“Can this church and charge be alive again?” I believe the answer to that question is a resounding yes. Together, we can be a church that is like the dry bones that came to life. We can be renewed and revitalized for a purpose of serving God faithfully in our communities. For this to happen, we must look forward and set the course for this process to begin.

There are two comments I want to make. As we move forward, we must follow Christ’s words in Matthew 10:16. When sending the Disciples out on their first mission, he calls them to be like “sheep among wolves” and “shrewd as snakes.” What Christ is saying is we must be wise and make thoughtful decisions about how best to serve our communities. We must understand the changing culture, and our changing communities, and understand how we might adapt to reach our people. We must be gracious and compassionate towards all people. As well, we must be willing to go where our people are and engage them. The people who are not in church on Sundays will not come to us unless we are willing to go to them. This will require us to ask serious questions of how best to reach and engage our Jerusalem of Mackville, Perryville and Harrodsburg, as we go out to the Judea of Springfield and Danville, the Samaria of our many counties and to all the ends of the earth of the entire Commonwealth, nation and world. This is Christ’s call, from Acts 1, of how we are to go out into the world, and it is our call as a church as well.

Also, we must be passionate about Paul’s words in Ephesians 3:14-21. These words will guide us as we enter this time of visioning and revitalization. In verse 17, Paul calls us to be “rooted” in God’s love. As individuals and as a charge, our vision and purpose should be rooted in God’s grace. This grace has its core in the life of Jesus Christ. The grace that appeared on Christmas morning, was seen by the Wise Men on this Epiphany Sunday, and redeemed us all on Easter should be our focal point. Everything we do and desire to be should be formulated in the love of Christ, which knows no end. God’s love, which we receive through the Holy Spirit, must be at the center of our church, our charge, and our lives. It must be our guiding light at all times.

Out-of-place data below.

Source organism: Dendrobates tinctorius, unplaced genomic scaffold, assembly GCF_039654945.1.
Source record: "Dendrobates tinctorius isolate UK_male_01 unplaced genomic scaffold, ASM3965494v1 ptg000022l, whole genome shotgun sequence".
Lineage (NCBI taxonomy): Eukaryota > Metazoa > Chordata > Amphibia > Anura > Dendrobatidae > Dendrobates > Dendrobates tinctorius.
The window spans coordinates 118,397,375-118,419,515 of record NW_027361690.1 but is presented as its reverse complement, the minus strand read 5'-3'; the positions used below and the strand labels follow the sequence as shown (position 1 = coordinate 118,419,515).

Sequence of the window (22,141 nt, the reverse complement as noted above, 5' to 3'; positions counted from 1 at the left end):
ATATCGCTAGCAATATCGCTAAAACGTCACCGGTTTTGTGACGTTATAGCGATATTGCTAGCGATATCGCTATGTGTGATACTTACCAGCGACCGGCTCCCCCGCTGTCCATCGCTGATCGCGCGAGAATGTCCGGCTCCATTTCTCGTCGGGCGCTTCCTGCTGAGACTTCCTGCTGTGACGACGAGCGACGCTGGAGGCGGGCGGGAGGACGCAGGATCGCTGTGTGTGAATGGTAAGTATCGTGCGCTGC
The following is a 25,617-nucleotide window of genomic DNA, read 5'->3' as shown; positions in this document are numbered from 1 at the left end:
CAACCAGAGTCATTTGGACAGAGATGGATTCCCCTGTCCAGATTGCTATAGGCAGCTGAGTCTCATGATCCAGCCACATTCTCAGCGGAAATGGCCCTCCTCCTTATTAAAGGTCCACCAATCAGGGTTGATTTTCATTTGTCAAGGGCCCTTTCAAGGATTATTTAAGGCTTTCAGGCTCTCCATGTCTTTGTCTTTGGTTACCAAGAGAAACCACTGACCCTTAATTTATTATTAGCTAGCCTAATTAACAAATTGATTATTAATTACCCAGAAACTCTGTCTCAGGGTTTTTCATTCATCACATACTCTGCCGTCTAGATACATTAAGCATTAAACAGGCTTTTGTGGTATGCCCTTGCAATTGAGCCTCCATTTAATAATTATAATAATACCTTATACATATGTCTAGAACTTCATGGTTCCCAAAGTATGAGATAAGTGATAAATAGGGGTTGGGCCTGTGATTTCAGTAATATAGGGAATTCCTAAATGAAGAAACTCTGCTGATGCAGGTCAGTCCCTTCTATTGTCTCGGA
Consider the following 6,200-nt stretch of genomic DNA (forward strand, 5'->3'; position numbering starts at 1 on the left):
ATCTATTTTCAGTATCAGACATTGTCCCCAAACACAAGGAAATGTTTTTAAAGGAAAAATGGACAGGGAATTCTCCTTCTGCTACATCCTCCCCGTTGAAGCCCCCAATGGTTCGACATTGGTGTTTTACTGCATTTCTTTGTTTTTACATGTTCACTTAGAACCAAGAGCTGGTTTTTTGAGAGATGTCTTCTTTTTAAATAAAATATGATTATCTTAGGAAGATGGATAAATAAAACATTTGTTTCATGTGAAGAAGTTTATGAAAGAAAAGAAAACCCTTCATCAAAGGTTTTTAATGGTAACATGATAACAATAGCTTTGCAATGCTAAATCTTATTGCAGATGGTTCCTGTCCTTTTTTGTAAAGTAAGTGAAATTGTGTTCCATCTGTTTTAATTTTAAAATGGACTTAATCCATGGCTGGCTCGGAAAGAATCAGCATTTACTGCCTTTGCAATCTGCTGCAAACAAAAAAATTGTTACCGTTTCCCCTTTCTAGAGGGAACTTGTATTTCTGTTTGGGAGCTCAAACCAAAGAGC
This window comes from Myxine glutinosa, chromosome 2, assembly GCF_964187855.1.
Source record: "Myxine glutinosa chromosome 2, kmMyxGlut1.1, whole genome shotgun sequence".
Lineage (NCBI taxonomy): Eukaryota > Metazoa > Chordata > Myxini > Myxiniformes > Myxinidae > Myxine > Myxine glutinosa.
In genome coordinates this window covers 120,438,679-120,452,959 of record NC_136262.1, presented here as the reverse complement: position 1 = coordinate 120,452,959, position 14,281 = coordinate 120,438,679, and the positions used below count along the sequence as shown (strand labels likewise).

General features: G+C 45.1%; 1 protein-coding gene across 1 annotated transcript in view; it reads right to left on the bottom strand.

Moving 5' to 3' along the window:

The love of Christ strengthens us in times of discouragement and in times of challenges. There are multiple forms of love. There is the love God shows us, which is expressed in God’s grace and mercy. It builds us up to a point where we can reach the mountains of all God has for us in our communities. Christ strengthens us as we remember all the blessings that has occurred in the past, but also as we set a path for the future. As we are strengthened, we come to seek a deeper dependency on the love of Christ. There is also the love that is our respect and adoration for all God has done in us, through us, and in spite of us. This is the love that we are called to share with others. As we meet people and invite them to church, we are telling our love story of God’s grace that redeemed us and gave us a purpose to be witnesses who share the width, depth, length, and heights of God’s love to all people.

The story of Mackville United Methodist and Antioch United Methodist is not finished. Our story is not complete. There are more chapters to write. God is at work writing the story, and we are called to participate in the story by participating in the mission of God here in our communities through the actions of our church and charge. This year will be a time of visioning and revitalization, but more importantly it will be a time of hope and new beginnings. My hope is we will look back on 2012 as the year that the bones came to life, energy was fostered, and a new vision and hope came forth.

May that hope, and, most importantly, the hope of our love in Jesus Christ guide us each day as we seek to live as witnesses of Christ in our lives and in this charge.